Coming off the worst quarter in history, the U.S. economy grew at its fastest pace ever in the third quarter as a nation battered by an unprecedented pandemic started to put itself back together, the Commerce Department reported Thursday.
Third-quarter gross domestic product, a measure of the total goods and services produced in the July-to-September period, expanded at a 33.1% annualized pace, according to the department’s initial estimate for the period.
The gain came after a 31.4% plunge in the second quarter and was better than the 32% estimate from economists surveyed by Dow Jones. The previous post-World War II record was the 16.7% burst in the first quarter of 1950.
Markets reacted positively to the news, with Wall Street erasing a loss at the open and turning mostly positive.
“It’s obviously good news that the economy bounced back in the third quarter,” said Eric Winograd, senior economist at AllianceBernstein. “There’s still a lot of work to do here and the pace of improvement … is going to slow. The stimulus programs that provided much of the economic lift last quarter have expired or are expiring. Fiscal support is diminishing. That is part of the reason that the pace of growth is going to slow from here.”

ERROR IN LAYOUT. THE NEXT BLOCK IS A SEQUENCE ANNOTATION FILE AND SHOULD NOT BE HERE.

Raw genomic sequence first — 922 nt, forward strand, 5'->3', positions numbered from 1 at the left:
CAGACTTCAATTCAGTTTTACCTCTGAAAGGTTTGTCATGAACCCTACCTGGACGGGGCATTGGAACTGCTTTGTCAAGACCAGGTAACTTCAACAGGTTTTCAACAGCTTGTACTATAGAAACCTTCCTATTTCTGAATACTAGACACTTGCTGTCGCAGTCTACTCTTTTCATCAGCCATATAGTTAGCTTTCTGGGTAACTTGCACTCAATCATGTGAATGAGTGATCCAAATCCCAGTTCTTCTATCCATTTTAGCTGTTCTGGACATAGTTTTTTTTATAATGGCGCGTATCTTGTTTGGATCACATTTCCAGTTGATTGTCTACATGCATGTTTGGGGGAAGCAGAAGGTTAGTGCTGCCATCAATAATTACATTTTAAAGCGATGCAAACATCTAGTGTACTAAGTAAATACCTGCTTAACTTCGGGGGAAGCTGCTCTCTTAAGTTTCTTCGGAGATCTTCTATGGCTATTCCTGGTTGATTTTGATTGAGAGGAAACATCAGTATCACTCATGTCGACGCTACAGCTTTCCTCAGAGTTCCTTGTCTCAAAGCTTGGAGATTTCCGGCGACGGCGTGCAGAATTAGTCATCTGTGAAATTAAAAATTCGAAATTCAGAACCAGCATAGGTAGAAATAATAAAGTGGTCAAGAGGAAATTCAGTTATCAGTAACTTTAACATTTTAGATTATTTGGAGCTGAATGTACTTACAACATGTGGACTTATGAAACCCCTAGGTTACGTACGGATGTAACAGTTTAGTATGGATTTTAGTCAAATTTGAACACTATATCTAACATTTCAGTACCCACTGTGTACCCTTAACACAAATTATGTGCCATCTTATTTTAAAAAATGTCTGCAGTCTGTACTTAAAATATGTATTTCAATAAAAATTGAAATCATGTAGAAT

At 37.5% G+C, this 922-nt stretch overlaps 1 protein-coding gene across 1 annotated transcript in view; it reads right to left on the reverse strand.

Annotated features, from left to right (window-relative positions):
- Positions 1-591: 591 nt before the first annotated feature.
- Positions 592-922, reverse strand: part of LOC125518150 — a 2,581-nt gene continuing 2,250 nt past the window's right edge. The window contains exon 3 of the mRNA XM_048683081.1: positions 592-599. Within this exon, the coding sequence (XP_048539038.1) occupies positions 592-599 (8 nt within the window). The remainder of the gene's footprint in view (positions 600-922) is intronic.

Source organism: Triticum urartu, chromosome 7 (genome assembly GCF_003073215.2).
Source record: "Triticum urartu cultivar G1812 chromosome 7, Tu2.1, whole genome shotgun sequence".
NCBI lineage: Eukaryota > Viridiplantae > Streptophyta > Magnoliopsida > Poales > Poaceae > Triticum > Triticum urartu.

Increased consumption along with sold gains in business and residential investment as well as exports fueled the third-quarter rebound. Decreases in government spending following the expiration of the CARES Act rescue funding subtracted from GDP.
The powerful growth pace came after states across the country shut down large swaths of activity in an effort to stem the spread of Covid-19, which the World Health Organization declared a pandemic on March 11.